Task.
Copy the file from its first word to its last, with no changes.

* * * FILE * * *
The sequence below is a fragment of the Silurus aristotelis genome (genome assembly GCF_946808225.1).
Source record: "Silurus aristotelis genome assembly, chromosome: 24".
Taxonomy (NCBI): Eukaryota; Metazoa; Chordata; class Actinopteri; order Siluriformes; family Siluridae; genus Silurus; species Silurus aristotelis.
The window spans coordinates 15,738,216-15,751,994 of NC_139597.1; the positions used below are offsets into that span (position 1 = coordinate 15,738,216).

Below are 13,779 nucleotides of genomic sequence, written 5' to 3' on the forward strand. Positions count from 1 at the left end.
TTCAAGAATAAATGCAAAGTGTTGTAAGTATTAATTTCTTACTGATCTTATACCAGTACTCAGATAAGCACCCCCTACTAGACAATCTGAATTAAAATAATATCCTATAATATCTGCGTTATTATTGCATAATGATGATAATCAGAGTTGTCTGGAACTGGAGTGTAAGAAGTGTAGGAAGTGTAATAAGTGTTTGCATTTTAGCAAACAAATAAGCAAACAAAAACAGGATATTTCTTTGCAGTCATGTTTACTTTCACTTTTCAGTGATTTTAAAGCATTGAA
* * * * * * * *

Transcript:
The sequence below is a fragment of the Silurus aristotelis genome (genome assembly GCF_946808225.1).
Source record: "Silurus aristotelis genome assembly, chromosome: 24".
Taxonomy (NCBI): Eukaryota; Metazoa; Chordata; class Actinopteri; order Siluriformes; family Siluridae; genus Silurus; species Silurus aristotelis.
The window spans coordinates 15,738,216-15,751,994 of NC_139597.1; the positions used below are offsets into that span (position 1 = coordinate 15,738,216).

Below are 13,779 nucleotides of genomic sequence, written 5' to 3' on the forward strand. Positions count from 1 at the left end.
TTCAAGAATAAATGCAAAGTGTTGTAAGTATTAATTTCTTACTGATCTTATACCAGTACTCAGATAAGCACCCCCTACTAGACAATCTGAATTAAAATAATATCCTATAATATCTGCGTTATTATTGCATAATGATGATAATCAGAGTTGTCTGGAACTGGAGTGTAAGAAGTGTAGGAAGTGTAATAAGTGTTTGCATTTTAGCAAACAAATAAGCAAACAAAAACAGGATATTTCTTTGCAGTCATGTTTACTTTCACTTTTCAGTGATTTTAAAGCATTGAA